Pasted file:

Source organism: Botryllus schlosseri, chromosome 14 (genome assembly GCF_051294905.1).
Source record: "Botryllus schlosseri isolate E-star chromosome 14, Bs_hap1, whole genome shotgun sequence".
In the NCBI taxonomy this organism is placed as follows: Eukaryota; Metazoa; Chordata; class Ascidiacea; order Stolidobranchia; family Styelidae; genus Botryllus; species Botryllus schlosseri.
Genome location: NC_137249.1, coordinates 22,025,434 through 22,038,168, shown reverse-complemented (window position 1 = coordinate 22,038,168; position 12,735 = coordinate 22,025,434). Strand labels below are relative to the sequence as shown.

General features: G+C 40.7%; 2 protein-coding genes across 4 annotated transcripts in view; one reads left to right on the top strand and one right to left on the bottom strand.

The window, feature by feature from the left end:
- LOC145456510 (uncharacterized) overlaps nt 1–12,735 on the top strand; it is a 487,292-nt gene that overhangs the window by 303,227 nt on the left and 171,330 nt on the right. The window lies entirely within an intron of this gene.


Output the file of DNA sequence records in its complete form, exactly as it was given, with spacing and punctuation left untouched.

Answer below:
Source organism: Botryllus schlosseri, chromosome 14 (genome assembly GCF_051294905.1).
Source record: "Botryllus schlosseri isolate E-star chromosome 14, Bs_hap1, whole genome shotgun sequence".
In the NCBI taxonomy this organism is placed as follows: Eukaryota; Metazoa; Chordata; class Ascidiacea; order Stolidobranchia; family Styelidae; genus Botryllus; species Botryllus schlosseri.
Genome location: NC_137249.1, coordinates 22,025,434 through 22,038,168, shown reverse-complemented (window position 1 = coordinate 22,038,168; position 12,735 = coordinate 22,025,434). Strand labels below are relative to the sequence as shown.

General features: G+C 40.7%; 2 protein-coding genes across 4 annotated transcripts in view; one reads left to right on the top strand and one right to left on the bottom strand.

The window, feature by feature from the left end:
- LOC145456510 (uncharacterized) overlaps nt 1–12,735 on the top strand; it is a 487,292-nt gene that overhangs the window by 303,227 nt on the left and 171,330 nt on the right. The window lies entirely within an intron of this gene.